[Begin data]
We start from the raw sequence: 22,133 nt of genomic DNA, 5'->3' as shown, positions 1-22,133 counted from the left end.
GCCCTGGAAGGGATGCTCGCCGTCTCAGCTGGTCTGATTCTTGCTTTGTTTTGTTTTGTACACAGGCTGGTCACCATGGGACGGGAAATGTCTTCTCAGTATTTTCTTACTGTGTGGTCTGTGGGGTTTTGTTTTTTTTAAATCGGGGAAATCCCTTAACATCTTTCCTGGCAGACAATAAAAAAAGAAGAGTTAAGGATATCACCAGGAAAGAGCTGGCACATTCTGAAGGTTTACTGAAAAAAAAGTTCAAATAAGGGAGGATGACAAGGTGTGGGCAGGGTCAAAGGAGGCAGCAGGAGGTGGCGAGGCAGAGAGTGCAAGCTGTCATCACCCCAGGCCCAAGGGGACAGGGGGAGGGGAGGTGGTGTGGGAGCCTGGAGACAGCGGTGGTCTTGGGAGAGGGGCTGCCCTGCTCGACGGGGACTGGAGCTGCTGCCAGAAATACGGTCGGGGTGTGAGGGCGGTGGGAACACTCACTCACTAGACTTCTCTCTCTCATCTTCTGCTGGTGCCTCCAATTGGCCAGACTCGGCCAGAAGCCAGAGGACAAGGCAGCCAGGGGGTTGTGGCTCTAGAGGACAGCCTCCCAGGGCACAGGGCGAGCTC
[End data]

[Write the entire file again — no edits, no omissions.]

We start from the raw sequence: 22,133 nt of genomic DNA, 5'->3' as shown, positions 1-22,133 counted from the left end.
GCCCTGGAAGGGATGCTCGCCGTCTCAGCTGGTCTGATTCTTGCTTTGTTTTGTTTTGTACACAGGCTGGTCACCATGGGACGGGAAATGTCTTCTCAGTATTTTCTTACTGTGTGGTCTGTGGGGTTTTGTTTTTTTTAAATCGGGGAAATCCCTTAACATCTTTCCTGGCAGACAATAAAAAAAGAAGAGTTAAGGATATCACCAGGAAAGAGCTGGCACATTCTGAAGGTTTACTGAAAAAAAAGTTCAAATAAGGGAGGATGACAAGGTGTGGGCAGGGTCAAAGGAGGCAGCAGGAGGTGGCGAGGCAGAGAGTGCAAGCTGTCATCACCCCAGGCCCAAGGGGACAGGGGGAGGGGAGGTGGTGTGGGAGCCTGGAGACAGCGGTGGTCTTGGGAGAGGGGCTGCCCTGCTCGACGGGGACTGGAGCTGCTGCCAGAAATACGGTCGGGGTGTGAGGGCGGTGGGAACACTCACTCACTAGACTTCTCTCTCTCATCTTCTGCTGGTGCCTCCAATTGGCCAGACTCGGCCAGAAGCCAGAGGACAAGGCAGCCAGGGGGTTGTGGCTCTAGAGGACAGCCTCCCAGGGCACAGGGCGAGCTC